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San Pedro Sula has—for the last two years—had the highest murder rate of any city in the world. I heard this grim fact about the Honduran city rife with gang warfare before setting off on our trip, and thought to myself: there’s one place I won’t be going. I was wrong.
The murder rate in 2013 was 169 murders per 100,000 residents, with battling gangs willing to off their rivals wherever necessary. In one of my less smart moves, I found myself arriving in the murder capital, unplanned, late at night, without a place to stay.
Reading up online, it seemed difficult but possible to complete the gruelling trip from Semuc Champey all the way to La Ceiba, Honduras in one day. It wasn’t. Tired after 12 hours of travelling, we got dropped off on the side of a road on the outskirts of San Pedro Sula, and so our night in the murder capital began.
We encountered two problems as we arrived: firstly we didn’t get dropped off at the bus terminal as expected and secondly, we’d missed the last bus out of town anyway. Other than the grim statistics, we knew nothing about the city and most importantly didn’t know the name of a single hotel in the city. As we were being quoted an extortionate amount of money for a taxi to an unknown location, the first friendly local that we met suggested we followed him.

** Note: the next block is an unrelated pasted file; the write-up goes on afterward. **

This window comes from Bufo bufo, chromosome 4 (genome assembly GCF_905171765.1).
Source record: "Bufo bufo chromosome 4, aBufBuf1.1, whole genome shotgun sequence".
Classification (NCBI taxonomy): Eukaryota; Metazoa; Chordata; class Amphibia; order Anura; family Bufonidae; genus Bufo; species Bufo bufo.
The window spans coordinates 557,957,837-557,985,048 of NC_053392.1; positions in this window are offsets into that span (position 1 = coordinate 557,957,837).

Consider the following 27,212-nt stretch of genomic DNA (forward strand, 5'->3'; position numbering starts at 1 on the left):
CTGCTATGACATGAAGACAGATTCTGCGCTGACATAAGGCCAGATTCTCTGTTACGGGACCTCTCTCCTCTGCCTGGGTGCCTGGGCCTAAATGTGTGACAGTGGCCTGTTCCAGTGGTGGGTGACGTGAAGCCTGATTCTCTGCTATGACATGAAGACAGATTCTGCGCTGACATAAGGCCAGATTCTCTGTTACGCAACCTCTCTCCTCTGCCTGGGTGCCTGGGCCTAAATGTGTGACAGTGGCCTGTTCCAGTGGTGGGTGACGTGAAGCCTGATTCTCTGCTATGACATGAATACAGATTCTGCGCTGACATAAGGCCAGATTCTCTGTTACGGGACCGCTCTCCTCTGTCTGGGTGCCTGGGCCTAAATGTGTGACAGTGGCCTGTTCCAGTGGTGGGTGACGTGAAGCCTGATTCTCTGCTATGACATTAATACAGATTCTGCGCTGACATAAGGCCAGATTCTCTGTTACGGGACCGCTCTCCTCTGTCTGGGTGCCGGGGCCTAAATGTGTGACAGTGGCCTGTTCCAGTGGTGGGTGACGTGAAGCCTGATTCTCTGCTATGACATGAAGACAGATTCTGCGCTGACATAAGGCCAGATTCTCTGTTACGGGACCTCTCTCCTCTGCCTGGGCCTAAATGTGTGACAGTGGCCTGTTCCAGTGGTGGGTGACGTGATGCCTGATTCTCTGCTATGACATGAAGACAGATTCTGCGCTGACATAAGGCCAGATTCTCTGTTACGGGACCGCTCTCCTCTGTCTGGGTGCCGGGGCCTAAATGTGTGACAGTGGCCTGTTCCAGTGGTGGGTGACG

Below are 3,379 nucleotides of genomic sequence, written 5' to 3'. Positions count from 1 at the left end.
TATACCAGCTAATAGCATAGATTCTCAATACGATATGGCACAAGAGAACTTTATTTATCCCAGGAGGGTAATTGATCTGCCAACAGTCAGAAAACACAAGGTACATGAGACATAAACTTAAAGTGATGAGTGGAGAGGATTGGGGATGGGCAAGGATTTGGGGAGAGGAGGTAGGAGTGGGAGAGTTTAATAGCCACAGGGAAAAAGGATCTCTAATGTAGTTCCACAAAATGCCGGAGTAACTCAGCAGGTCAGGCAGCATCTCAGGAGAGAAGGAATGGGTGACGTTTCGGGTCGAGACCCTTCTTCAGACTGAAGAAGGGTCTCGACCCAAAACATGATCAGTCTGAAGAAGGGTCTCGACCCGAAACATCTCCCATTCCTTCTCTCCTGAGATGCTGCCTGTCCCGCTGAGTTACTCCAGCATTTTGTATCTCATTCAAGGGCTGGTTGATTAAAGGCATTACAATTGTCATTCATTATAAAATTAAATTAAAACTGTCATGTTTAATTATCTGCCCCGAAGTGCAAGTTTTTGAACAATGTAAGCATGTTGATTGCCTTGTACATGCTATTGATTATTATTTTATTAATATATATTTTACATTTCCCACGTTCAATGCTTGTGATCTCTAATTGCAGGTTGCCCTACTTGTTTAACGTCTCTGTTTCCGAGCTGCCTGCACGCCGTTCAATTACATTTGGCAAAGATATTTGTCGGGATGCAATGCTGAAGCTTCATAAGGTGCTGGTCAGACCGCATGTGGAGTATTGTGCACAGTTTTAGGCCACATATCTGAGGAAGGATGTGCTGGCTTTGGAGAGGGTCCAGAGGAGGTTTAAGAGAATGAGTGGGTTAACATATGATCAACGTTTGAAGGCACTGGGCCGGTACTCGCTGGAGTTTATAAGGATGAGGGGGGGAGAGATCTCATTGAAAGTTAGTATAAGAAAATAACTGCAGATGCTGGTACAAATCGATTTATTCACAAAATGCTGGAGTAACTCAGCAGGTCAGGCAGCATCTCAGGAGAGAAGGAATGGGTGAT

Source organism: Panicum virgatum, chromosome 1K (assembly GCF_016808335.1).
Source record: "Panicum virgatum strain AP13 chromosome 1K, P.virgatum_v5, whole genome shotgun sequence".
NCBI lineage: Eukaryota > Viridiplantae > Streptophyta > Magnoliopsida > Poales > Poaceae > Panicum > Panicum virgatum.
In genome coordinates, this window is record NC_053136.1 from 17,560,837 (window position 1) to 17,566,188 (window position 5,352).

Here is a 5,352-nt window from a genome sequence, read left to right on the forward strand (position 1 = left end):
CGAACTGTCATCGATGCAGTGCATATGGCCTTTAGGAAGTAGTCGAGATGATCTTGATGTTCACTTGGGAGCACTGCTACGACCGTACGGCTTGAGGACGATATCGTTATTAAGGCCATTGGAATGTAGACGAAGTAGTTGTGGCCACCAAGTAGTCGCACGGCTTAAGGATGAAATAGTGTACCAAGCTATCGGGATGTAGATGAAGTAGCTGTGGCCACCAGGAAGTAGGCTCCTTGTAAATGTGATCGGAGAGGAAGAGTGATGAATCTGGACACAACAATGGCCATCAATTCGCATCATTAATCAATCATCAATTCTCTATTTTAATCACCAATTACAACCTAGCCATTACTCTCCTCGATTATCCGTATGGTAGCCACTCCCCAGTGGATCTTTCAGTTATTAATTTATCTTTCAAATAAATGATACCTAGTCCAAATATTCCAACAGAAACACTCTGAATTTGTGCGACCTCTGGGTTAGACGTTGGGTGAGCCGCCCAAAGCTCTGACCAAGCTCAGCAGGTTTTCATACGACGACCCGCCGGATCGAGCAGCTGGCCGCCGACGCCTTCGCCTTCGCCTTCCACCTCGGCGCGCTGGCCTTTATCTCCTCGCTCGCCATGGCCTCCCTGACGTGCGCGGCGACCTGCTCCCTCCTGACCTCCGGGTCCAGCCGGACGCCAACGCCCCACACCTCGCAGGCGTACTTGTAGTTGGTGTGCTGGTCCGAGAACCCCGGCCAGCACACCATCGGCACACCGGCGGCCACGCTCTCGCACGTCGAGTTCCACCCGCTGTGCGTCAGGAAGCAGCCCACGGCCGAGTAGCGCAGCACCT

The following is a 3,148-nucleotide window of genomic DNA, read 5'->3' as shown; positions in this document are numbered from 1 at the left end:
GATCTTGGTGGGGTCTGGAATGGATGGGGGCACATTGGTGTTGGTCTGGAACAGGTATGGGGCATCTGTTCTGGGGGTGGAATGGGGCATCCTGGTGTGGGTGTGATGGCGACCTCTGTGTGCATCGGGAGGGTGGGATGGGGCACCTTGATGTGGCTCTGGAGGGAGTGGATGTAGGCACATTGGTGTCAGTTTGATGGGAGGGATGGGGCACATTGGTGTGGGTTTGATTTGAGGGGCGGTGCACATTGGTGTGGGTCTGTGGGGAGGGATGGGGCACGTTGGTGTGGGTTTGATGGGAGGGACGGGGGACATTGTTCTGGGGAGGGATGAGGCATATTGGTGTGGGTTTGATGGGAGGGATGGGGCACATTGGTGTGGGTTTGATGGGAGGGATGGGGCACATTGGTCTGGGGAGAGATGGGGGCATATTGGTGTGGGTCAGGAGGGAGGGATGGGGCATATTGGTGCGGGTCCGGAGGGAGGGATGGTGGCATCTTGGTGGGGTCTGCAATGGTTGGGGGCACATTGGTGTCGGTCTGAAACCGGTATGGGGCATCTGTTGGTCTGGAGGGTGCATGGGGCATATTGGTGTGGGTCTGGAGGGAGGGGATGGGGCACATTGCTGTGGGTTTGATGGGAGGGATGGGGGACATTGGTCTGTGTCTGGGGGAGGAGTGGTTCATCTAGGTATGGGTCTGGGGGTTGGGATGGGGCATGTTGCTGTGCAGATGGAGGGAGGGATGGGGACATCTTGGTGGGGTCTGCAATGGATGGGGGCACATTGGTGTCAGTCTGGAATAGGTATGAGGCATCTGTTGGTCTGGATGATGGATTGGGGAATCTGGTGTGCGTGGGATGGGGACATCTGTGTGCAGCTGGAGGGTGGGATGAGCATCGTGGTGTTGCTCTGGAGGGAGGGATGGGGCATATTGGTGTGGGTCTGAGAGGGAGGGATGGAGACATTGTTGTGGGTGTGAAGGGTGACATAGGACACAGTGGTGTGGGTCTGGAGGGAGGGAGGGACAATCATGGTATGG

We didn’t have much choice.
A couple of minutes later a minibus screeched around the corner with its side door open, a man clinging on to the roof screaming a list of indecipherable destinations. Our new friend hopped on, apparently we were going to one of these places. It was a normal sized minibus, but in Honduras the expectation is that you can fit five people across the three and a half seats. Squeezed in to the corner with some not so friendly locals beside us, backpacks lodged between lap and roof, for a second I found it hard not to laugh at the situation.
Soon enough, the lad charged with drumming up business for our minibus, still hanging out the side of the ever open sliding door, decided to try out a new tactic: frantically smacking the roof of the van as hard as he could to let everyone within a 50 mile radius know that this minibus was ready to take them home.
Remarkably, it seemed to work. He must have been chuffed as his bus overflowed with blank faced Hondurans, the friendly guy that we were following and two tired backpackers (us).
There was lots of shouting, pointing and urgency to get us out of the van as quickly as possible. Somebody grabbed our bags and threw them in to another van that happened to be parked where we stopped.
Our friend, who we now knew as Pedro, hopped on and so we followed. We drove through dark street after dark street until we arrived at some kind of dodgy looking market. Everybody got off.
Pedro started to walk off, but looked back at the two of us as we stood there looking confused. He told us he knew a hotel and pointed us around a dark corner. Pausing as we checked out the sketchy road that we were supposed to walk down, he very kindly told us he would walk us there.